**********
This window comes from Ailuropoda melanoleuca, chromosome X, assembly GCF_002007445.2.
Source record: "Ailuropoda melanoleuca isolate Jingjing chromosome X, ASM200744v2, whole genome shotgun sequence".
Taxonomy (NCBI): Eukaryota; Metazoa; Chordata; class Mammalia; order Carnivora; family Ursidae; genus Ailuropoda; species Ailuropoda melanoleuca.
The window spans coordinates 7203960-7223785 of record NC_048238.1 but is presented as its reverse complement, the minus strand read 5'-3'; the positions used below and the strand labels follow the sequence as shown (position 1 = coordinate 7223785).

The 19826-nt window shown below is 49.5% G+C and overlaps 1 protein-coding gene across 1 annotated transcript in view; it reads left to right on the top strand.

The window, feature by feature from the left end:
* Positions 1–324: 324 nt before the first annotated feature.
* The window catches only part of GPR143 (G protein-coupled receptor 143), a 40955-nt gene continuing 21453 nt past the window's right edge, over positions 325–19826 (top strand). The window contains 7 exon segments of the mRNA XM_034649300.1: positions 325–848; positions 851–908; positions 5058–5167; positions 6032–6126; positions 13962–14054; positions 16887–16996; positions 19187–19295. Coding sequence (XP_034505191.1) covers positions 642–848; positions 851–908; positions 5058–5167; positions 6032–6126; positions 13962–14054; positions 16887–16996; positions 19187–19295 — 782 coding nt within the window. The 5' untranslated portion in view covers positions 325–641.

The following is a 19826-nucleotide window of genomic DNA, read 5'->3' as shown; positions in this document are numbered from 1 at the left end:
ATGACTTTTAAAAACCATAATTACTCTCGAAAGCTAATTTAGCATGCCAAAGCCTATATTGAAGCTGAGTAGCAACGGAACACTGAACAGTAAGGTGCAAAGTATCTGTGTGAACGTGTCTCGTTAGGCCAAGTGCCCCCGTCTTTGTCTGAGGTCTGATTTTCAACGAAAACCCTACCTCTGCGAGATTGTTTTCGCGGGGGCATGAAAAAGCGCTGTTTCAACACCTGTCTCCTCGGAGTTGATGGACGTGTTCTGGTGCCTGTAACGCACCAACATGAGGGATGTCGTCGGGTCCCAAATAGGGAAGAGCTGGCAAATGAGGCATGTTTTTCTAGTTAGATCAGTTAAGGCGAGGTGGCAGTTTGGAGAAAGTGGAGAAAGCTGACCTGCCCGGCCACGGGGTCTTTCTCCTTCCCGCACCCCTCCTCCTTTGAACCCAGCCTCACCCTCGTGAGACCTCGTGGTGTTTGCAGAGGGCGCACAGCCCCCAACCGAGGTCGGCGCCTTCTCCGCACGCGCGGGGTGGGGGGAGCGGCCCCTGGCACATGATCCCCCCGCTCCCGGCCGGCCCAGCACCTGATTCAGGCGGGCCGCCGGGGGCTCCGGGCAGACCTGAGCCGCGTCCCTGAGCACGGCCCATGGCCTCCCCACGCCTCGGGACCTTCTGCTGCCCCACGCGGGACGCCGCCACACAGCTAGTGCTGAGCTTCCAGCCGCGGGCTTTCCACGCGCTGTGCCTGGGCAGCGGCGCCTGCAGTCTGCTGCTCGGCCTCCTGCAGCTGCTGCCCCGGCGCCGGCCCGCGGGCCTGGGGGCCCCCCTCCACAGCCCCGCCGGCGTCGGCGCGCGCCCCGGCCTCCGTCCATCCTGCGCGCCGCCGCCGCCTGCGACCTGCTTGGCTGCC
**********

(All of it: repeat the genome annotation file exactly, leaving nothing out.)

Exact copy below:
This window comes from Ailuropoda melanoleuca, chromosome X, assembly GCF_002007445.2.
Source record: "Ailuropoda melanoleuca isolate Jingjing chromosome X, ASM200744v2, whole genome shotgun sequence".
Taxonomy (NCBI): Eukaryota; Metazoa; Chordata; class Mammalia; order Carnivora; family Ursidae; genus Ailuropoda; species Ailuropoda melanoleuca.
The window spans coordinates 7203960-7223785 of record NC_048238.1 but is presented as its reverse complement, the minus strand read 5'-3'; the positions used below and the strand labels follow the sequence as shown (position 1 = coordinate 7223785).

The 19826-nt window shown below is 49.5% G+C and overlaps 1 protein-coding gene across 1 annotated transcript in view; it reads left to right on the top strand.

The window, feature by feature from the left end:
* Positions 1–324: 324 nt before the first annotated feature.
* The window catches only part of GPR143 (G protein-coupled receptor 143), a 40955-nt gene continuing 21453 nt past the window's right edge, over positions 325–19826 (top strand). The window contains 7 exon segments of the mRNA XM_034649300.1: positions 325–848; positions 851–908; positions 5058–5167; positions 6032–6126; positions 13962–14054; positions 16887–16996; positions 19187–19295. Coding sequence (XP_034505191.1) covers positions 642–848; positions 851–908; positions 5058–5167; positions 6032–6126; positions 13962–14054; positions 16887–16996; positions 19187–19295 — 782 coding nt within the window. The 5' untranslated portion in view covers positions 325–641.

The following is a 19826-nucleotide window of genomic DNA, read 5'->3' as shown; positions in this document are numbered from 1 at the left end:
ATGACTTTTAAAAACCATAATTACTCTCGAAAGCTAATTTAGCATGCCAAAGCCTATATTGAAGCTGAGTAGCAACGGAACACTGAACAGTAAGGTGCAAAGTATCTGTGTGAACGTGTCTCGTTAGGCCAAGTGCCCCCGTCTTTGTCTGAGGTCTGATTTTCAACGAAAACCCTACCTCTGCGAGATTGTTTTCGCGGGGGCATGAAAAAGCGCTGTTTCAACACCTGTCTCCTCGGAGTTGATGGACGTGTTCTGGTGCCTGTAACGCACCAACATGAGGGATGTCGTCGGGTCCCAAATAGGGAAGAGCTGGCAAATGAGGCATGTTTTTCTAGTTAGATCAGTTAAGGCGAGGTGGCAGTTTGGAGAAAGTGGAGAAAGCTGACCTGCCCGGCCACGGGGTCTTTCTCCTTCCCGCACCCCTCCTCCTTTGAACCCAGCCTCACCCTCGTGAGACCTCGTGGTGTTTGCAGAGGGCGCACAGCCCCCAACCGAGGTCGGCGCCTTCTCCGCACGCGCGGGGTGGGGGGAGCGGCCCCTGGCACATGATCCCCCCGCTCCCGGCCGGCCCAGCACCTGATTCAGGCGGGCCGCCGGGGGCTCCGGGCAGACCTGAGCCGCGTCCCTGAGCACGGCCCATGGCCTCCCCACGCCTCGGGACCTTCTGCTGCCCCACGCGGGACGCCGCCACACAGCTAGTGCTGAGCTTCCAGCCGCGGGCTTTCCACGCGCTGTGCCTGGGCAGCGGCGCCTGCAGTCTGCTGCTCGGCCTCCTGCAGCTGCTGCCCCGGCGCCGGCCCGCGGGCCTGGGGGCCCCCCTCCACAGCCCCGCCGGCGTCGGCGCGCGCCCCGGCCTCCGTCCATCCTGCGCGCCGCCGCCGCCTGCGACCTGCTTGGCTGCC